Using Context API in React (Hooks and Classes)

React Context API is a way to essentially create global variables that can be passed around in a React app. This is the alternative to "prop drilling", or passing props from grandparent to parent to child, and so on. Context is often touted as a simpler, lighter solution to using Redux for state management. I haven't used Redux myself yet, but every time I use React's Context API, I have to look it up because it doesn't seem obvious to me.

I'm going to leave some brief, concise steps to getting started with Context here.

Prerequisite

Create Context

Imagine I have some information I want to be available anywhere or everywhere throughout a React app. A theme might be implemented using Context - for example, on this site I have Context serving three themes: dark mode, light mode, and MS-DOS mode (on the 404 page).In this simple example, I'll use a logged in user.

I'll create Context, and call it UserContext. This will also give me UserContext.Provider and UserContext.Consumer. What these two components do is straightforward:

  • Provider - The component that provides the value
  • Consumer - A component that is consuming the value

So I'll create it with React.createContext() in a new file called UserContext.js.

src/UserContext.js
import React from 'react'

const UserContext = React.createContext({})

export const UserProvider = UserContext.Provider
export const UserConsumer = UserContext.Consumer
export default UserContext

I'm passing in an empty object value here to represent that I might be filling in this data later with an API call. You can pre-populate this with whatever data you want, in case you're not retrieving the data through an API.

React.createContext(true)

Providing Context

The provider always needs to exist as a wrapper around the parent element, no matter how you choose to consume the values. I'll wrap the entire App component in the Provider. I'm just creating some value (user) and passing it down as the Provider value prop.

src/App.js
import React from 'react'
import HomePage from './HomePage'
import { UserProvider } from './UserContext'

function App() {
  const user = { name: 'Tania', loggedIn: true }

  return (
    <UserProvider value={user}>
      <HomePage />
    </UserProvider>
  )
}

Now any child, grandchild, great-grandchild, and so on will have access to user as a prop. Unfortunately, retrieving that value is slightly more involved than simply getting it like you might with this.props or this.state.

Consuming Context

The way you provide Context is the same for class and functional components, but consuming it is a little different for both.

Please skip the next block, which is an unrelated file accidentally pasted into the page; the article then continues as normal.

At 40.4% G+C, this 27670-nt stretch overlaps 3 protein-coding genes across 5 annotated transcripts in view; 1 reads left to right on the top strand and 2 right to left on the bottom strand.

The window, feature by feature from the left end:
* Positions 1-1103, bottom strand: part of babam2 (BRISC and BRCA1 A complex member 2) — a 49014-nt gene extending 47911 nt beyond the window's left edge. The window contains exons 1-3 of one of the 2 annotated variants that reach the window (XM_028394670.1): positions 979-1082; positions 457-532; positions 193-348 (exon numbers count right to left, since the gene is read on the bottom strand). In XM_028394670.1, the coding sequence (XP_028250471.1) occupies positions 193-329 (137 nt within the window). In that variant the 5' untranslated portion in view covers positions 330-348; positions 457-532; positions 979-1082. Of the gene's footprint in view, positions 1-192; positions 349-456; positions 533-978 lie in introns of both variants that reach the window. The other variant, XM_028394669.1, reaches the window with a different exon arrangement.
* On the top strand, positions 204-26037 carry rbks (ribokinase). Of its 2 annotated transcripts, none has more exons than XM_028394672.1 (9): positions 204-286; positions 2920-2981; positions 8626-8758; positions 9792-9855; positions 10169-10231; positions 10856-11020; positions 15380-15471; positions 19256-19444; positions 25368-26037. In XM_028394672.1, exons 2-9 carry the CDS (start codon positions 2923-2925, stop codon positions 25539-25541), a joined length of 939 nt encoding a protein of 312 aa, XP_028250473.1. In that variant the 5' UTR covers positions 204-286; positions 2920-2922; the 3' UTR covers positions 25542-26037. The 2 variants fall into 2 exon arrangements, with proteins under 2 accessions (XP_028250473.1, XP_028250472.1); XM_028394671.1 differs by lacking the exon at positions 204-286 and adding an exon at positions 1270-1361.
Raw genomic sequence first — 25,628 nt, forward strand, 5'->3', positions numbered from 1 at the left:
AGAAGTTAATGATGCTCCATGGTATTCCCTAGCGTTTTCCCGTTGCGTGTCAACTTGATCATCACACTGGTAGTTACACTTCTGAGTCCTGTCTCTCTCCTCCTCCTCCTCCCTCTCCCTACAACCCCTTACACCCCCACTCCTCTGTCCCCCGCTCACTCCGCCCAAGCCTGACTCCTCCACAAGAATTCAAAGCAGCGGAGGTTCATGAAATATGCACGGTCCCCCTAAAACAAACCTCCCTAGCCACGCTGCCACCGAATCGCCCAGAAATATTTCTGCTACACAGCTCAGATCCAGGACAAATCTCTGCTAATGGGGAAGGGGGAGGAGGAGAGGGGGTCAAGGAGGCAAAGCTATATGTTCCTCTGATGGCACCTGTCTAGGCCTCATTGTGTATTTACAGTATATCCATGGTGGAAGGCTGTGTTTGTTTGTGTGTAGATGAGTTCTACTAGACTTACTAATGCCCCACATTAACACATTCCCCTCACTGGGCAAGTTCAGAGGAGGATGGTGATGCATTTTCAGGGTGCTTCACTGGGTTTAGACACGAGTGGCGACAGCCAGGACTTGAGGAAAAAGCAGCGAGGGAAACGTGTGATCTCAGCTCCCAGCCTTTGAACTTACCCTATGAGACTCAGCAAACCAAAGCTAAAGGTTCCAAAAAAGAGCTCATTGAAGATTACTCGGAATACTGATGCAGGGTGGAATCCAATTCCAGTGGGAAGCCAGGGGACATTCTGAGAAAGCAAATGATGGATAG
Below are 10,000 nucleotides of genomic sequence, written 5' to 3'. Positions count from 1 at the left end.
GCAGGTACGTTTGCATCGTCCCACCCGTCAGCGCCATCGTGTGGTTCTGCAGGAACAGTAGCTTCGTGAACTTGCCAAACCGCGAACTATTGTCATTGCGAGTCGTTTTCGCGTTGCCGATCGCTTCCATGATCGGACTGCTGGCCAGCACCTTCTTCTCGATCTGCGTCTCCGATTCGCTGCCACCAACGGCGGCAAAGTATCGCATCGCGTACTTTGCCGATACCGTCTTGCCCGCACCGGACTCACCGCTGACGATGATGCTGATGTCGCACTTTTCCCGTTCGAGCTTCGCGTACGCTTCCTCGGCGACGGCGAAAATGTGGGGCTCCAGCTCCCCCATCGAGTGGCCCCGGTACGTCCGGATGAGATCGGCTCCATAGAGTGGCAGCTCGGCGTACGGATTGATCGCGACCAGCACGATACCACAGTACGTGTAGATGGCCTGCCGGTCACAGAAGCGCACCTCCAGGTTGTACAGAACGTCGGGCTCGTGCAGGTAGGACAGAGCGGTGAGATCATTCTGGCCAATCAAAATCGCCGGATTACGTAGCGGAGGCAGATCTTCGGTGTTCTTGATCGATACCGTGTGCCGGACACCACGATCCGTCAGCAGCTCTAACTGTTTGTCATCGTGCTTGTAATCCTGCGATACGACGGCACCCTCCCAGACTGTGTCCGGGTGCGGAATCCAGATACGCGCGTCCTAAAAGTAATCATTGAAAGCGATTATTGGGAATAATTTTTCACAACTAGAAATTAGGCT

Class component

The traditional way to retrieve Context values was by wrapping the child component in the Consumer. From there, you would be able to access the value prop as props.

src/HomePage.js (class example)
import React, { Component } from 'react'
import { UserConsumer } from './UserContext'

class HomePage extends Component {
  render() {
    return (
      <UserConsumer>
        {props => {
          return <div>{props.name}</div>
        }}
      </UserConsumer>
    )
  }
}

But what about lifecycle methods? What if I need the value from Context outside of render? The wrapper method was limited. Instead, we can do this in a class with contextType, which is a static variable on the class.

src/HomePage.js (class example)
import React, { Component } from 'react'
import UserContext from './UserContext'

class HomePage extends Component {
  static contextType = UserContext

  componentDidMount() {
    const user = this.context

    console.log(user) // { name: 'Tania', loggedIn: true }
  }

  render() {
    return null
  }
}

Functional component and Hooks

For functional components, you'll use useContext, such as in the example below. This is the equivalent of static contextType.

src/HomePage.js
import React, { useContext } from 'react'
import UserContext from './UserContext'

function HomePage() {
  const user = useContext(UserContext)

  console.log(user) // { name: 'Tania', loggedIn: true }

  return null
}

Conclusion

So there you have it.

  • Use const xContext = React.createContext() to create context.
  • Pull xContext.Provider and xContext.Consumer out of xContext
  • Wrap Provider around your parent component.
  • A class can consume with static contextType = xContext
  • A functional component can consume with const x = useContext(xContext)

Hope this helps! I know I'll be referring to this page again in the future.

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